While race and ethnicity have become central categories of literary analysis over the last several decades, they have proven difficult to address via quantitative methods. This discrepancy between disciplinary primacy and methodological marginality has several causes. For one, ethnicity is difficult: difficult to define, difficult to identify in complex texts, difficult to isolate over historical time, and difficult to operationalize as a quantifiable feature of literature. Linking race and ethnicity to quantification also has unhappy resonances with eugenics (and worse) and with the disputed status of cliometrics (quantitative economic history) in the 1960s and 1970s.

When working with the topic of ethnicity, it becomes evident that computational models are constructions - they aim at representing the social reality but are always mere simplifications. Sinykin, So, and Young (2019) remind that quantitative modeling involves human reasoning and interpretation at each step. When assessing the use of economic language by race, discussed further in the next section, the researchers had to identify both the relevant set of terms for economics and the race of the authors. This was annotated manually in their data set. Thus, behind the numeric results of the statistical models, human decisions and careful thinking are always present. As to bigger corpora or predictive models, the ethnicity or gender of an author is based on approximations and requires categorical decisions that do not fully reflect the complexity of the “real” world.

Finally, much critical work on ethnicity helps us to understand how ethnic categories are contingent, multiple, overdetermined, and socially contingent, meaning that attempts to treat textual ethnicity as a binary classification problem risk missing the point of exactly the critical framework they seek to elucidate. For these reasons, much of the best existing quantitative work on race and ethnicity has focused on measuring participation and market access on the part of self-identified minority writers and on archival digitization projects that seek to expand the range of texts available to computational scholarship in the future. But machine learning is beginning to make inroads in the field as scholars have sought to exploit its ability to assess document (and author) membership across several categories and to reflect the judgements of diversely situated readers.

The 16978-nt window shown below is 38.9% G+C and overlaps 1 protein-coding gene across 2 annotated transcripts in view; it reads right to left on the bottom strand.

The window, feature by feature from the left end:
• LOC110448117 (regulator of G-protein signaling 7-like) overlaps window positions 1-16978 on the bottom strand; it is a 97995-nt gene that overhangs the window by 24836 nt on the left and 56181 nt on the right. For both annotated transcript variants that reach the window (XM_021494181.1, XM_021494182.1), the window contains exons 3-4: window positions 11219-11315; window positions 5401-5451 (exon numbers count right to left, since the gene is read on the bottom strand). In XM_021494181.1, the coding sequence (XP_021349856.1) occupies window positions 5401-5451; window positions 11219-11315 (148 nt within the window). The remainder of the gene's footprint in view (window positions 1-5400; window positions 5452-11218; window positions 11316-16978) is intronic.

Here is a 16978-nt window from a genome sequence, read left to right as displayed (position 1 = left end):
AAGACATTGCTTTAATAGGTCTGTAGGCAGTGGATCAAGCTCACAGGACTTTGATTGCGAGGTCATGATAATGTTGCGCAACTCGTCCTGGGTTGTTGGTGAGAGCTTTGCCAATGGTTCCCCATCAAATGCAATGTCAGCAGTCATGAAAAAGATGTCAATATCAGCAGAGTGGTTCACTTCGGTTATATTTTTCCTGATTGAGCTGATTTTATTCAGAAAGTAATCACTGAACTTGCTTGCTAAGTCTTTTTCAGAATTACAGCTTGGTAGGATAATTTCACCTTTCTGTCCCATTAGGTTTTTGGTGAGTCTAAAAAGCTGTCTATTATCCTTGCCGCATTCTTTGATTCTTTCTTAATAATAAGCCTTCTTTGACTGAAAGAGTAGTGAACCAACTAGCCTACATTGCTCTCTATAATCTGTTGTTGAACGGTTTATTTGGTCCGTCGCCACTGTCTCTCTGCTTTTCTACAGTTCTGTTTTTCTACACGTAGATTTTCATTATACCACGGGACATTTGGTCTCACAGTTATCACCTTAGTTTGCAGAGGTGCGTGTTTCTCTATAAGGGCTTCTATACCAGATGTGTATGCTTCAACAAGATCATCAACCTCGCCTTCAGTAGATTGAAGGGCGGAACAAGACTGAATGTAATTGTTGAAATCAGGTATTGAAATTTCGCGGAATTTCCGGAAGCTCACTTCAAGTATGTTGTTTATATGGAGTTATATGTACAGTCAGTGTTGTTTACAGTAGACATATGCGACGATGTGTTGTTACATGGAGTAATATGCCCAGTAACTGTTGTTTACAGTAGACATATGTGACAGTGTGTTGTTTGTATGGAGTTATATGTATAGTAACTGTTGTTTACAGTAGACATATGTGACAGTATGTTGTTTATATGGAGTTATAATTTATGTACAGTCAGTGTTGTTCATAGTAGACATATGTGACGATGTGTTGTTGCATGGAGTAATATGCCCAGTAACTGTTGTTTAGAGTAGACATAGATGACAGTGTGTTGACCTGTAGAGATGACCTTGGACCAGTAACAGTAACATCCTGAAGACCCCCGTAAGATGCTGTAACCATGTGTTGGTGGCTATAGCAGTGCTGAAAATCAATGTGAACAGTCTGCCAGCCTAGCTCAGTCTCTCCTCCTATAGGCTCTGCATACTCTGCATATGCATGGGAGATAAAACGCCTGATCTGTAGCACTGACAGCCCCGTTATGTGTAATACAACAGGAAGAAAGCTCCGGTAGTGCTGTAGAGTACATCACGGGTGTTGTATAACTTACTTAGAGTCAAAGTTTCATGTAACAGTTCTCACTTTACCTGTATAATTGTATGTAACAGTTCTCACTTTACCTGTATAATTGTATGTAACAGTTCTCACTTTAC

A way to approach ethnicity quantitatively would be to compile bibliographies of authors with different racial identities and compare their representation and success through different measures. For instance, you can compute basic statistics using data regarding publishings, book reviews, bestseller lists, book sales, and prices available on sites such as Goodreads and consider how these numbers change over time or depend on ethnicity.

In his book Redlining Culture, Richard Jean So (2020) draws on such data to highlight a historical persistence of an extreme bias toward white authors in the U.S. literary field in the years between 1950 and 2000. For instance, 98% of novelists appearing on the US bestseller lists between 1950 and 2000 are white, white authors represent 90% of the most reviewed novelists in magazines such as the New Yorker, and white authors comprise 91% of novelists who’d won major awards such as the Pulitzer. This is all despite the fact that white people represent just 75.1% of the overall U.S. population in 2000.